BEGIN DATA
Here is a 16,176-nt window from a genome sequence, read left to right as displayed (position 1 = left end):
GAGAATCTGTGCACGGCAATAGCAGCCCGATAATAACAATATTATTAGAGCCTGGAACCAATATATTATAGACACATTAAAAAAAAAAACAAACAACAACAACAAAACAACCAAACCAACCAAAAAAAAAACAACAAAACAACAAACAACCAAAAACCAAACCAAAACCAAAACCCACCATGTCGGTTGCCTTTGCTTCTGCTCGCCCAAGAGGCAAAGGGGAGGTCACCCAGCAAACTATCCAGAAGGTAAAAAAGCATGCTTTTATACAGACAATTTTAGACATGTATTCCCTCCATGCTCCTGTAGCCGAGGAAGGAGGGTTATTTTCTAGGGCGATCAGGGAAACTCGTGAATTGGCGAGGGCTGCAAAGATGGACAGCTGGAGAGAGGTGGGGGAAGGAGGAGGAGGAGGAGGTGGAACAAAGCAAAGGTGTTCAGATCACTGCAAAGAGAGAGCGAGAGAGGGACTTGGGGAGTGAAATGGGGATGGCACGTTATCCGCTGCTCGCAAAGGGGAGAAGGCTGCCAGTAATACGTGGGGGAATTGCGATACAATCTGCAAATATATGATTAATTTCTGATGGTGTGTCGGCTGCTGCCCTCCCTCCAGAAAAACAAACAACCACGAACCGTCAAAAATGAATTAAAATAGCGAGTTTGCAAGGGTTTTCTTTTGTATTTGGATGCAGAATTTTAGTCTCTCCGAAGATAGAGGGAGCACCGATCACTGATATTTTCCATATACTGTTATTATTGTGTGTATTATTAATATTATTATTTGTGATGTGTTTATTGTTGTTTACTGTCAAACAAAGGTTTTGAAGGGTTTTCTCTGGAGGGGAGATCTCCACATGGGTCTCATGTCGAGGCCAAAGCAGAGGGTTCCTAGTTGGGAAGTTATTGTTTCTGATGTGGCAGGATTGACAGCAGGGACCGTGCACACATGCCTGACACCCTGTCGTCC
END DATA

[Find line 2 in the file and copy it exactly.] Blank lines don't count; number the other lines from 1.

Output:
GAGAATCTGTGCACGGCAATAGCAGCCCGATAATAACAATATTATTAGAGCCTGGAACCAATATATTATAGACACATTAAAAAAAAAAACAAACAACAACAACAAAACAACCAAACCAACCAAAAAAAAAACAACAAAACAACAAACAACCAAAAACCAAACCAAAACCAAAACCCACCATGTCGGTTGCCTTTGCTTCTGCTCGCCCAAGAGGCAAAGGGGAGGTCACCCAGCAAACTATCCAGAAGGTAAAAAAGCATGCTTTTATACAGACAATTTTAGACATGTATTCCCTCCATGCTCCTGTAGCCGAGGAAGGAGGGTTATTTTCTAGGGCGATCAGGGAAACTCGTGAATTGGCGAGGGCTGCAAAGATGGACAGCTGGAGAGAGGTGGGGGAAGGAGGAGGAGGAGGAGGTGGAACAAAGCAAAGGTGTTCAGATCACTGCAAAGAGAGAGCGAGAGAGGGACTTGGGGAGTGAAATGGGGATGGCACGTTATCCGCTGCTCGCAAAGGGGAGAAGGCTGCCAGTAATACGTGGGGGAATTGCGATACAATCTGCAAATATATGATTAATTTCTGATGGTGTGTCGGCTGCTGCCCTCCCTCCAGAAAAACAAACAACCACGAACCGTCAAAAATGAATTAAAATAGCGAGTTTGCAAGGGTTTTCTTTTGTATTTGGATGCAGAATTTTAGTCTCTCCGAAGATAGAGGGAGCACCGATCACTGATATTTTCCATATACTGTTATTATTGTGTGTATTATTAATATTATTATTTGTGATGTGTTTATTGTTGTTTACTGTCAAACAAAGGTTTTGAAGGGTTTTCTCTGGAGGGGAGATCTCCACATGGGTCTCATGTCGAGGCCAAAGCAGAGGGTTCCTAGTTGGGAAGTTATTGTTTCTGATGTGGCAGGATTGACAGCAGGGACCGTGCACACATGCCTGACACCCTGTCGTCC